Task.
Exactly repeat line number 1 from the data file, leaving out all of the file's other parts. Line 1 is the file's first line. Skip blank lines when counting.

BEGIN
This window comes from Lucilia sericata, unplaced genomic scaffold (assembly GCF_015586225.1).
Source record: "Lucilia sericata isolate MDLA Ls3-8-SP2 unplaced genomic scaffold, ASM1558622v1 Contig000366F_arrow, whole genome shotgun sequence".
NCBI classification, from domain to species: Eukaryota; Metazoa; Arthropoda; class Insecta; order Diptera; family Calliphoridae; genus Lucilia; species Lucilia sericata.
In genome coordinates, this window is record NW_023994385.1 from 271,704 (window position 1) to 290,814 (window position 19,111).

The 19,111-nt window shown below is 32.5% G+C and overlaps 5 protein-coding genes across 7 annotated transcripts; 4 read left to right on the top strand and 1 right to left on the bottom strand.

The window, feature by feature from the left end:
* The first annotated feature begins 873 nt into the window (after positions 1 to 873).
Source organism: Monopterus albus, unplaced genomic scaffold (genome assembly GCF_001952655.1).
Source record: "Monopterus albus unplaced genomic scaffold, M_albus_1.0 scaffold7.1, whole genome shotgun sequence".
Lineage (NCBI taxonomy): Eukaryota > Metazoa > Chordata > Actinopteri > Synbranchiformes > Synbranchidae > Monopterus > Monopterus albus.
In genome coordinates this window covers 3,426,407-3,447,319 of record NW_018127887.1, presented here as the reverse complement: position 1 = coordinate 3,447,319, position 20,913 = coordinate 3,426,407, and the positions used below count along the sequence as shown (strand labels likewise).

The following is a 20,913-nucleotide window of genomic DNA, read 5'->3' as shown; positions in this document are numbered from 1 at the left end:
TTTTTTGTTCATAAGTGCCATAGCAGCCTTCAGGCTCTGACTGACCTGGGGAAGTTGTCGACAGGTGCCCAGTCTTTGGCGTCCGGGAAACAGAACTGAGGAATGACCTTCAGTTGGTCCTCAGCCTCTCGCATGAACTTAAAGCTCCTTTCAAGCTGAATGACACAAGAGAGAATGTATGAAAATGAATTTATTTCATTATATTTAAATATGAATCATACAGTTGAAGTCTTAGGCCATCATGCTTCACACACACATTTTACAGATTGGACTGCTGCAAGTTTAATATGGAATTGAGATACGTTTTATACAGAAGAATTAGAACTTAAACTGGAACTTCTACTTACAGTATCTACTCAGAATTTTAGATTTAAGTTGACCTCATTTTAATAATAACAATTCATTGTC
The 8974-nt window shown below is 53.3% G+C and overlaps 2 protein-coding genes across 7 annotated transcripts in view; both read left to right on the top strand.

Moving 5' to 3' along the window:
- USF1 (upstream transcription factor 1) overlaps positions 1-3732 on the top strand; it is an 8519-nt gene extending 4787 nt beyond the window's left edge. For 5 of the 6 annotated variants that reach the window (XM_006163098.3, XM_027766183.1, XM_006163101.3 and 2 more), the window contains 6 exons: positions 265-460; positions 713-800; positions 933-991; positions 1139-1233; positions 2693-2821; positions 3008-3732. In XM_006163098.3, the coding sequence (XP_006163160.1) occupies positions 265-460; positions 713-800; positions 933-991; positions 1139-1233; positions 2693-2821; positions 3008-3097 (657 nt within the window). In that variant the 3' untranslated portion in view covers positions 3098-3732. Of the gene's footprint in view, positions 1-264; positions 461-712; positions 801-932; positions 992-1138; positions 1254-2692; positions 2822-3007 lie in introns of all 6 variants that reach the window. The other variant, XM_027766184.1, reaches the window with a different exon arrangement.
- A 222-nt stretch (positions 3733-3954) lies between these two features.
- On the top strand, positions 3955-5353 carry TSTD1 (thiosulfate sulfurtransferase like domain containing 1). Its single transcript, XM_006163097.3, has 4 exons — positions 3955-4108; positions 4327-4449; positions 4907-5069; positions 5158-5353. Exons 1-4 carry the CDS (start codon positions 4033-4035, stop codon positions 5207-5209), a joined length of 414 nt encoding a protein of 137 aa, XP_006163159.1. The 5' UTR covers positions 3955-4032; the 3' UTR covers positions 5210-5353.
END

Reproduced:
This window comes from Lucilia sericata, unplaced genomic scaffold (assembly GCF_015586225.1).